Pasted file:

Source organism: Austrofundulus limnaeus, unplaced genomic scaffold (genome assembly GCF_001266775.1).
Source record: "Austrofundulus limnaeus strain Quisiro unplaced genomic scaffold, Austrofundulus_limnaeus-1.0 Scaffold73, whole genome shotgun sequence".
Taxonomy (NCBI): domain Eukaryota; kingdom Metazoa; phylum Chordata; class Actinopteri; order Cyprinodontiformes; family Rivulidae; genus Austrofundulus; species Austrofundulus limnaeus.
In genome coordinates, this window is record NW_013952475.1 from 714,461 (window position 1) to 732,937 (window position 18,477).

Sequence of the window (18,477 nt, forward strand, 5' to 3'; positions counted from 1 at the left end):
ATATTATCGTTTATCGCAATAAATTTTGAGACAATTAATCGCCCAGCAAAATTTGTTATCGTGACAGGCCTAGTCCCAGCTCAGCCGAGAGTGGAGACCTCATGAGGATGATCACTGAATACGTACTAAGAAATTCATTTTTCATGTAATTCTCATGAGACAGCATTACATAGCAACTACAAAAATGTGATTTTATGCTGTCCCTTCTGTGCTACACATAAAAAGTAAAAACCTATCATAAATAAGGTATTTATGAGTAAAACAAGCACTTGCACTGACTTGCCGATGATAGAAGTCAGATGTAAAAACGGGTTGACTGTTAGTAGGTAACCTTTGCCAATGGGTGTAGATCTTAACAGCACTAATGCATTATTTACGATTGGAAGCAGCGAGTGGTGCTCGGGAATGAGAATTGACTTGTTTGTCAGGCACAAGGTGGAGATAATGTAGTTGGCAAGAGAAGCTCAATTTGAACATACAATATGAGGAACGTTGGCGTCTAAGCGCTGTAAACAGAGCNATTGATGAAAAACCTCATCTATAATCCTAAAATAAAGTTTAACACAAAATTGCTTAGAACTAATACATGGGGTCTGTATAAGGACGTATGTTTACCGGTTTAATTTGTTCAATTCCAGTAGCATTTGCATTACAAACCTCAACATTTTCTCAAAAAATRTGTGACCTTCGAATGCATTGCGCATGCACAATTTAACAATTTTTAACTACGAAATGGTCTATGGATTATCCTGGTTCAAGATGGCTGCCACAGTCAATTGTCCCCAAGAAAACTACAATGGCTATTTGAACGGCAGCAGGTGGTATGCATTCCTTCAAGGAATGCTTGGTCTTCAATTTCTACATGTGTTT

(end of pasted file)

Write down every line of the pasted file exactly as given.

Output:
Source organism: Austrofundulus limnaeus, unplaced genomic scaffold (genome assembly GCF_001266775.1).
Source record: "Austrofundulus limnaeus strain Quisiro unplaced genomic scaffold, Austrofundulus_limnaeus-1.0 Scaffold73, whole genome shotgun sequence".
Taxonomy (NCBI): domain Eukaryota; kingdom Metazoa; phylum Chordata; class Actinopteri; order Cyprinodontiformes; family Rivulidae; genus Austrofundulus; species Austrofundulus limnaeus.
In genome coordinates, this window is record NW_013952475.1 from 714,461 (window position 1) to 732,937 (window position 18,477).

Sequence of the window (18,477 nt, forward strand, 5' to 3'; positions counted from 1 at the left end):
ATATTATCGTTTATCGCAATAAATTTTGAGACAATTAATCGCCCAGCAAAATTTGTTATCGTGACAGGCCTAGTCCCAGCTCAGCCGAGAGTGGAGACCTCATGAGGATGATCACTGAATACGTACTAAGAAATTCATTTTTCATGTAATTCTCATGAGACAGCATTACATAGCAACTACAAAAATGTGATTTTATGCTGTCCCTTCTGTGCTACACATAAAAAGTAAAAACCTATCATAAATAAGGTATTTATGAGTAAAACAAGCACTTGCACTGACTTGCCGATGATAGAAGTCAGATGTAAAAACGGGTTGACTGTTAGTAGGTAACCTTTGCCAATGGGTGTAGATCTTAACAGCACTAATGCATTATTTACGATTGGAAGCAGCGAGTGGTGCTCGGGAATGAGAATTGACTTGTTTGTCAGGCACAAGGTGGAGATAATGTAGTTGGCAAGAGAAGCTCAATTTGAACATACAATATGAGGAACGTTGGCGTCTAAGCGCTGTAAACAGAGCNATTGATGAAAAACCTCATCTATAATCCTAAAATAAAGTTTAACACAAAATTGCTTAGAACTAATACATGGGGTCTGTATAAGGACGTATGTTTACCGGTTTAATTTGTTCAATTCCAGTAGCATTTGCATTACAAACCTCAACATTTTCTCAAAAAATRTGTGACCTTCGAATGCATTGCGCATGCACAATTTAACAATTTTTAACTACGAAATGGTCTATGGATTATCCTGGTTCAAGATGGCTGCCACAGTCAATTGTCCCCAAGAAAACTACAATGGCTATTTGAACGGCAGCAGGTGGTATGCATTCCTTCAAGGAATGCTTGGTCTTCAATTTCTACATGTGTTT